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MEAP: Comparing Similar Districts

April 6, 2011

Based on a suggestion by Mike Reno, I compared MEAP Scores from Rochester Community Schools to other similar districts.  Mike provided a list of districts, but this should not be considered a list of all comparable districts.  The results are favorable for Rochester Community Schools and portend what scores will be like once the MEAP Cut Scores are adjusted.

The numbers below are the average percent of students that scored in the advanced or proficient ranges for the various tests.  Note that this is an average of the tests and does not mean that the student scored advanced or proficient in all tests for their grade.  The percent of students that met or exceeded expectations is the percent advanced plus the percent proficient.  Because of rounding, the addition is often not exact.

% Advanced % Proficient % Meeting or Exceeding Expectations
State-wide 36% 42% 79%
Rochester 64% 28% 92%
Ann Arbor 59% 30% 89%
Birmingham 62% 31% 92%
Bloomfield Hills 63% 31% 93%
East Lansing 49% 36% 85%
Grosse Pointe 56% 34% 90%
Novi 62% 29% 91%
Troy 63% 29% 91%

.

Of the districts selected, Rochester Community Schools is the top district in the average percentage of advanced scores on the MEAP and second in scores that meet or exceed expectations.  There may be other districts in the state that have scored higher.

(Edit 4/7/11)

I also just grabbed raw data from the state website and ran it through MS Access. I’ve excluded singular schools and the data below is only for districts.

For math, Rochester is the 13th district in Meet/Exceed Expectations average over all grades. It is 3rd behind Novi and Troy in Advanced though.

For reading, Rochester is the 12th district in Meet/Exceed Expectations average over all grades. It is 2nd behind East Grand Rapids Public Schools in Advanced though.

In overall MEAP averages, Rochester is 2nd in Meet/Exceed Expectations behind Spring Lake Public Schools and 1st in Advanced.

Some numbers appear to be different.  This could be based on getting data from a few different sources.

(End Edit)

Rochester has definitely succeeded in preparing their students for the MEAP tests.  The high percentage of advanced scores portend well for when the MEAP Cut Scores are raised.  The projected changes for MEAP Cut Scores have the new proficient levels close to the current advanced levels.  So while Rochester’s MEAP scores will fall significantly, they will actually look better compared to state averages.  Jeremy Nielson details how Rochester Community Schools has responded to the raising MEAP Cut Scores.  Hopefully Rochester and the state of Michigan take this opportunity to meet this new challenge head on.  Our kids’ future depends on it.

P.S. if anyone wants to play with some raw data from the State, save this file and rename it from .odt to .mdb to open.  This is an Access 2003 database.  If you don’t get the “Save File” option clicking on the link, you should be able to right click the link and choose something like “Save Link As”.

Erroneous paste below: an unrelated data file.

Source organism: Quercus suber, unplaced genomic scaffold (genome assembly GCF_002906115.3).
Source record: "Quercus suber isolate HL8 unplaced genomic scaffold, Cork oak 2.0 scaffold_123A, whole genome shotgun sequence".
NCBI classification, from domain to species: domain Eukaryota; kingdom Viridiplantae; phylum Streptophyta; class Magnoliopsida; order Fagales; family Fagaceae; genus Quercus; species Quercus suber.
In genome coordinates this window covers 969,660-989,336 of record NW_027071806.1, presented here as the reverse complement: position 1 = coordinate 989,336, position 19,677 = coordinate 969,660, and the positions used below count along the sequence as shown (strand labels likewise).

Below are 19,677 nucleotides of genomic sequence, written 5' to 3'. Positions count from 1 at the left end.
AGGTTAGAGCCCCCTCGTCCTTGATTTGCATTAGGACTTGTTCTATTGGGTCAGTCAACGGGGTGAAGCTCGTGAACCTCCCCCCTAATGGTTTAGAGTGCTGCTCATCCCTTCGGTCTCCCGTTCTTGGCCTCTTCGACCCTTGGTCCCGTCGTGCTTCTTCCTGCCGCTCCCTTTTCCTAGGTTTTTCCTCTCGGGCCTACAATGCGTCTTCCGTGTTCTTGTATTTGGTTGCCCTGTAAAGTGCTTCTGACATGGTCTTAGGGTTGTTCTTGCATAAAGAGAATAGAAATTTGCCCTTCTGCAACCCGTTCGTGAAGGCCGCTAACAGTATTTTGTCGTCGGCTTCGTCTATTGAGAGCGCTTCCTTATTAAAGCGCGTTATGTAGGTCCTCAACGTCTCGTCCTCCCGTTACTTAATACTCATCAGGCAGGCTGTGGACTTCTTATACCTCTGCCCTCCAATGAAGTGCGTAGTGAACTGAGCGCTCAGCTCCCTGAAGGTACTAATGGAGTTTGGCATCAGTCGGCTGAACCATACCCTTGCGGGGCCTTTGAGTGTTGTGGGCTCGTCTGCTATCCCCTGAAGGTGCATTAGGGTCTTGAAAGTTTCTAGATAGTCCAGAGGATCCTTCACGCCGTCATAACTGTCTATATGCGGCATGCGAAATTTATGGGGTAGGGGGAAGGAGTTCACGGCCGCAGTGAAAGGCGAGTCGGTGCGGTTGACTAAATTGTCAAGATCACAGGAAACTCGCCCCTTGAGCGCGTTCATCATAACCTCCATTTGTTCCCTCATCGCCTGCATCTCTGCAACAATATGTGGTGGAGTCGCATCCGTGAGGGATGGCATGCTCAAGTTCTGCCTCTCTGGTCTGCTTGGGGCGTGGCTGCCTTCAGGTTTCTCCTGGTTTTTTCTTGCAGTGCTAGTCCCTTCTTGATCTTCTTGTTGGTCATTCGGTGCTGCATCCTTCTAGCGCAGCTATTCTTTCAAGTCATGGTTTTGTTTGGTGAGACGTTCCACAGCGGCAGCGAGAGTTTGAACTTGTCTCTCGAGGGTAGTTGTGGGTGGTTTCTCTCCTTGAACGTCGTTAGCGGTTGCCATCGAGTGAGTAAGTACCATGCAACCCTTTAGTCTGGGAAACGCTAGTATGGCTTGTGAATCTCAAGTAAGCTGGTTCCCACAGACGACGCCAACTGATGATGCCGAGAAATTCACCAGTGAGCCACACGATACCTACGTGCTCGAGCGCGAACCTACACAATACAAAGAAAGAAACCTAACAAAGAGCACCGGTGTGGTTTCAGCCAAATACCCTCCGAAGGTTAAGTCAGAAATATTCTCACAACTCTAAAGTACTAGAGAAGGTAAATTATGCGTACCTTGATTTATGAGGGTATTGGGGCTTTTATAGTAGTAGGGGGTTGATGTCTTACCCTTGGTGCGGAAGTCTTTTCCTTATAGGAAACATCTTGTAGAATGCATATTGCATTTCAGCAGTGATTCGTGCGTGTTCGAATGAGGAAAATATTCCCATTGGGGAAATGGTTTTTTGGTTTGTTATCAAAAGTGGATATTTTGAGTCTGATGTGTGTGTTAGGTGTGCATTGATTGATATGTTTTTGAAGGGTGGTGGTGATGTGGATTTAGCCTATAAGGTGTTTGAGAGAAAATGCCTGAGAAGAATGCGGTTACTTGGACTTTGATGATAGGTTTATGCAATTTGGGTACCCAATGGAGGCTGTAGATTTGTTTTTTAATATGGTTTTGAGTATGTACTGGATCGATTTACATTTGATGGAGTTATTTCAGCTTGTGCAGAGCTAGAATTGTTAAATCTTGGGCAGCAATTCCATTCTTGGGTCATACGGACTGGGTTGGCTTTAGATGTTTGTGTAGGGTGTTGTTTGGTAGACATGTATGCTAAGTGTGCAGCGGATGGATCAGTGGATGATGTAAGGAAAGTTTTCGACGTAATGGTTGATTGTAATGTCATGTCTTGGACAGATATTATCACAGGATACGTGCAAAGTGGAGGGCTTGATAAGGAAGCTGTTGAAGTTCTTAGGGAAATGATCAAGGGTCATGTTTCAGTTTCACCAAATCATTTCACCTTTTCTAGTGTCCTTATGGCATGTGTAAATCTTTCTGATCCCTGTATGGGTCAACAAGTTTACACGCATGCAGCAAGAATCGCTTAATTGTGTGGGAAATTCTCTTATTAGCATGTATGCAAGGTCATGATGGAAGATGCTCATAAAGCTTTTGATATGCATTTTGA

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8 Comments leave one →
  1. Mike Reno permalink
    April 7, 2011 7:07 AM

    This is interesting, Joshua.

    Can you better described how you came up with an average?

    For example… did you look at the percentage of students that were “advanced” in math, and the percentage of students that were “advanced” in english, and take and average of those two numbers?

    Is this for one grade level, or all grades?

    Just curious…

  2. April 7, 2011 8:59 AM

    Mike, this is just the most base of averages. It is every test, every grade level. It certainly might be more interesting to look at math or reading averages across the grades for each district. I just haven’t had time for that yet. However, the “compared MEAP scores” link above provides the needed information for those who want to take a closer look.

    I have updated “compared MEAP Scores” link to have averages for Math and Reading. Writing, Science, and Social Studies have too few data points to be useful for averages.

  3. April 7, 2011 9:51 AM

    Mike, I also just grabbed raw data from the state website and ran it through MS Access. I’ve excluded singular schools and the data below is only for districts.

    For math, Rochester is the 13th district in Meet/Exceed Expectations average over all grades. It is 3rd behind Novi and Troy in Advanced though.

    For reading, Rochester is the 12th district in Meet/Exceed Expectations average over all grades. It is 2nd behind East Grand Rapids Public Schools in Advanced though.

    In overall MEAP averages, Rochester is 2nd in Meet/Exceed Expectations behind Spring Lake Public Schools and 1st in Advanced.

    I’ve updated the post to have an Access 2003 database people can play with to look at the data.

    I hope the RCS doesn’t look at this as a time to rest on one’s laurels, but a realization that we have a large number of students that could benefit from advanced and gifted education and the rigorous curriculum of an IB school.

  4. Angela Korn permalink
    April 7, 2011 11:55 AM

    Read those labels carefully:

    http://www.educationreport.org/12365

    What MEAP Scores Mean